Review of Way of the Wolf by Jordan Belfort
I’m the Wolf of Wall Street. Remember me? The one who Leonardo DiCaprio played on the silver screen, the one who took thousands of young kids, who could barely walk and chew gum at the same time, and turned them into world-class closers using a seemingly magical sales training system called the Straight Line? The one who tortured all those panic-stricken New Zealanders at the end of the movie because they couldn’t sell me a pen the right way? You remember.
What is the book about?
Way of the Wolf: Become a Master Closer with Straight Line Selling is written by Jordan Belfort, the Wolf of Wall Street.
Jordan Belfort explains his Straight Line Selling system in this book. This is the system that he used when he was making millions at Wall Street. And this is the same system that he is teaching at seminars after his conviction and parole. His explanation is clear for the most part. As a result, I found this book to be incredibly informative and insightful about the sales process.
What does this book cover?
Way of the Wolf has twelve chapters.
Jordan Belfort talks about the genesis of his Straight Line System in the first two chapters. He then gets into the specifics over the next ten chapters. Some of these specifics are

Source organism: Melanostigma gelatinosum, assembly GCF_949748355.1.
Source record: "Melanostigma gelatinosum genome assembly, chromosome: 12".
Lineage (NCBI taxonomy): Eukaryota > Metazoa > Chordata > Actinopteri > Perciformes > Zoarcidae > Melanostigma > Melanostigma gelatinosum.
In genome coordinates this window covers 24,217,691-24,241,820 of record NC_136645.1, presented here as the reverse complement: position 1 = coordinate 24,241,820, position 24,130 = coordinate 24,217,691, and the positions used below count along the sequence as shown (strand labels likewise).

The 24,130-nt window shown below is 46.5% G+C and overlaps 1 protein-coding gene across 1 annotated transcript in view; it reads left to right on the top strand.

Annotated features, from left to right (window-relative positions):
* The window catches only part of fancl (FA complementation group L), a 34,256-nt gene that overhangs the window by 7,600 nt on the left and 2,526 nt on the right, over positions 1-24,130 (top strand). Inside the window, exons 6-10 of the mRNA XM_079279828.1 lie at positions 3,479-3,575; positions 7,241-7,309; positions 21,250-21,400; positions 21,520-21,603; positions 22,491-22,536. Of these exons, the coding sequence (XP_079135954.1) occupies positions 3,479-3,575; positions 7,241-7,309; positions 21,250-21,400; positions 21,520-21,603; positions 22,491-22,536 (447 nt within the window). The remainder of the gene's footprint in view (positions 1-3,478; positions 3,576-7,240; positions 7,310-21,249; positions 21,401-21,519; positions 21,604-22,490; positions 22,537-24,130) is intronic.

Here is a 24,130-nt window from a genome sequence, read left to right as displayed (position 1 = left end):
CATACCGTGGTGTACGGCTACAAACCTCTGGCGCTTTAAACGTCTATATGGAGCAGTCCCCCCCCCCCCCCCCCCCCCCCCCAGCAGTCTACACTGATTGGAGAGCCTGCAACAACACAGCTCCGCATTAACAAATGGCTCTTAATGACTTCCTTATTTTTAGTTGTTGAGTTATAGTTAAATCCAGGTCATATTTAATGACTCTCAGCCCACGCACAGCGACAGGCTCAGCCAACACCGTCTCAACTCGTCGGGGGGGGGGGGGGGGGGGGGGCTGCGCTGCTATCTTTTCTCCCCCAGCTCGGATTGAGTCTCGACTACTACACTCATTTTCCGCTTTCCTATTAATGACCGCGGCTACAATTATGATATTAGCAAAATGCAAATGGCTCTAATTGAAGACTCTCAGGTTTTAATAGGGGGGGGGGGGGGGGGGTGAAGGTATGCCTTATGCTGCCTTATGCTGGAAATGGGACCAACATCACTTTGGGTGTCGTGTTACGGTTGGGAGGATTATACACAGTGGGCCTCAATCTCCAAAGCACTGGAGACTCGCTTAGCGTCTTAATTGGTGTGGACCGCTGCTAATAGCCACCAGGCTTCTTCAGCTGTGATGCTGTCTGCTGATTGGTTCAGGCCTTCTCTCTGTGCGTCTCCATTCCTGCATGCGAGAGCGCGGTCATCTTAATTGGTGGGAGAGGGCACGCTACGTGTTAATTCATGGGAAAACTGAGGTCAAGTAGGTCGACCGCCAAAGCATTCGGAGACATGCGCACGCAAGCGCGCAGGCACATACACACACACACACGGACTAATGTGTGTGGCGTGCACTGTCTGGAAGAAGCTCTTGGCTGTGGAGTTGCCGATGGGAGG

- The importance of the first impression and how to make it count
- The importance of self-belief
- Getting into the groove where you are ready to sell
- Body language and what works
- Sales funnel and qualification
- The conversations with the prospect
- Sales scripts and how they exponentially improve selling
- Art and science of looping i.e. handling objections
What did I like?
Way of the Wolf is the best book on sales that I have read so far.
As far as the content is concerned, Jordan Belfort’s system is well articulated and structured. Every aspect of the system is detailed out with examples. Along with these numerous real life examples, there are plenty of dos and donts.
The presentation of this content is also brilliant. Jordan’s writing draws you and keeps you engaged throughout. The liberal use of his stories also adds to this feeling of engagement.
What did I not like?
This book became a drag when it came to the chapters dealing with NLP and olfactory simulation. I just found some of it to be psychobabble but your mileage may vary.
I strongly recommend this book. This is a brilliant book on sales. While it will transform you into a great sales-person overnight (only experience can do so), it definitely helps you in appreciating the nuances involved.
If any of you are in sales, I would love to hear your take on this book.
Originally published at Digital Amrit.